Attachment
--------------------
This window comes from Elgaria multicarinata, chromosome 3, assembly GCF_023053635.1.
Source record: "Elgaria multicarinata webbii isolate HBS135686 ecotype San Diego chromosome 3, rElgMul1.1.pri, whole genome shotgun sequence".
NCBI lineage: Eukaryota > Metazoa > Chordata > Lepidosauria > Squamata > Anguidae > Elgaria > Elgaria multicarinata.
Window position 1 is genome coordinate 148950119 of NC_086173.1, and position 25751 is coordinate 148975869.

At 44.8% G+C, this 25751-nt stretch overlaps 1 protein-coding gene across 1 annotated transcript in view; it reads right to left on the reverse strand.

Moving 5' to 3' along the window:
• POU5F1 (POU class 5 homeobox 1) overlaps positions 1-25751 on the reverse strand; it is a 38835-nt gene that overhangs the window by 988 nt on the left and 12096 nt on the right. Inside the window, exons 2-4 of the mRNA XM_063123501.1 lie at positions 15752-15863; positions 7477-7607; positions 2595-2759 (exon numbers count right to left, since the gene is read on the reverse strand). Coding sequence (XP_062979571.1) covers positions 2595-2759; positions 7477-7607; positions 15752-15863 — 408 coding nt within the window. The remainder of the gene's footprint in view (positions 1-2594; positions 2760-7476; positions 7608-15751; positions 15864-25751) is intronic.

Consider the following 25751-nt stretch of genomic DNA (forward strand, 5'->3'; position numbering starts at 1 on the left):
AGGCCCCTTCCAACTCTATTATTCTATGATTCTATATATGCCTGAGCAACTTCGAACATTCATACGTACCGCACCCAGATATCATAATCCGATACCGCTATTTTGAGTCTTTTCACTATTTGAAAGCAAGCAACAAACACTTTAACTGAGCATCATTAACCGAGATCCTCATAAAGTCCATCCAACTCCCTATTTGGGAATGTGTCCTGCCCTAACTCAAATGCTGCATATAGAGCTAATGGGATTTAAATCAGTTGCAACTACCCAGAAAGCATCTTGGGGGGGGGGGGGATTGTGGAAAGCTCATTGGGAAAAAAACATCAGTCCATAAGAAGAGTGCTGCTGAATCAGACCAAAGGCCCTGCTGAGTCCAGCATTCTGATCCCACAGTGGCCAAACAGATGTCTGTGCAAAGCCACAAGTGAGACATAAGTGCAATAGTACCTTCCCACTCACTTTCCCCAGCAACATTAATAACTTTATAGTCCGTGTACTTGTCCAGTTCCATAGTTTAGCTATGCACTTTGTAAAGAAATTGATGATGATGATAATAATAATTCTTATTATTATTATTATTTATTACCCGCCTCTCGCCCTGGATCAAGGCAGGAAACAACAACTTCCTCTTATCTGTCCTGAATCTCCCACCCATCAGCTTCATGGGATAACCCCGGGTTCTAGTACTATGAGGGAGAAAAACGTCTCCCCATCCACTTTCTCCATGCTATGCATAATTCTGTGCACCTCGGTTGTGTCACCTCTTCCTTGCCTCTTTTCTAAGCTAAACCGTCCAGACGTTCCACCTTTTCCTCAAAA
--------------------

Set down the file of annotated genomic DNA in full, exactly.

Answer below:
This window comes from Elgaria multicarinata, chromosome 3, assembly GCF_023053635.1.
Source record: "Elgaria multicarinata webbii isolate HBS135686 ecotype San Diego chromosome 3, rElgMul1.1.pri, whole genome shotgun sequence".
NCBI lineage: Eukaryota > Metazoa > Chordata > Lepidosauria > Squamata > Anguidae > Elgaria > Elgaria multicarinata.
Window position 1 is genome coordinate 148950119 of NC_086173.1, and position 25751 is coordinate 148975869.

At 44.8% G+C, this 25751-nt stretch overlaps 1 protein-coding gene across 1 annotated transcript in view; it reads right to left on the reverse strand.

Moving 5' to 3' along the window:
• POU5F1 (POU class 5 homeobox 1) overlaps positions 1-25751 on the reverse strand; it is a 38835-nt gene that overhangs the window by 988 nt on the left and 12096 nt on the right. Inside the window, exons 2-4 of the mRNA XM_063123501.1 lie at positions 15752-15863; positions 7477-7607; positions 2595-2759 (exon numbers count right to left, since the gene is read on the reverse strand). Coding sequence (XP_062979571.1) covers positions 2595-2759; positions 7477-7607; positions 15752-15863 — 408 coding nt within the window. The remainder of the gene's footprint in view (positions 1-2594; positions 2760-7476; positions 7608-15751; positions 15864-25751) is intronic.

Consider the following 25751-nt stretch of genomic DNA (forward strand, 5'->3'; position numbering starts at 1 on the left):
AGGCCCCTTCCAACTCTATTATTCTATGATTCTATATATGCCTGAGCAACTTCGAACATTCATACGTACCGCACCCAGATATCATAATCCGATACCGCTATTTTGAGTCTTTTCACTATTTGAAAGCAAGCAACAAACACTTTAACTGAGCATCATTAACCGAGATCCTCATAAAGTCCATCCAACTCCCTATTTGGGAATGTGTCCTGCCCTAACTCAAATGCTGCATATAGAGCTAATGGGATTTAAATCAGTTGCAACTACCCAGAAAGCATCTTGGGGGGGGGGGGGATTGTGGAAAGCTCATTGGGAAAAAAACATCAGTCCATAAGAAGAGTGCTGCTGAATCAGACCAAAGGCCCTGCTGAGTCCAGCATTCTGATCCCACAGTGGCCAAACAGATGTCTGTGCAAAGCCACAAGTGAGACATAAGTGCAATAGTACCTTCCCACTCACTTTCCCCAGCAACATTAATAACTTTATAGTCCGTGTACTTGTCCAGTTCCATAGTTTAGCTATGCACTTTGTAAAGAAATTGATGATGATGATAATAATAATTCTTATTATTATTATTATTTATTACCCGCCTCTCGCCCTGGATCAAGGCAGGAAACAACAACTTCCTCTTATCTGTCCTGAATCTCCCACCCATCAGCTTCATGGGATAACCCCGGGTTCTAGTACTATGAGGGAGAAAAACGTCTCCCCATCCACTTTCTCCATGCTATGCATAATTCTGTGCACCTCGGTTGTGTCACCTCTTCCTTGCCTCTTTTCTAAGCTAAACCGTCCAGACGTTCCACCTTTTCCTCAAAA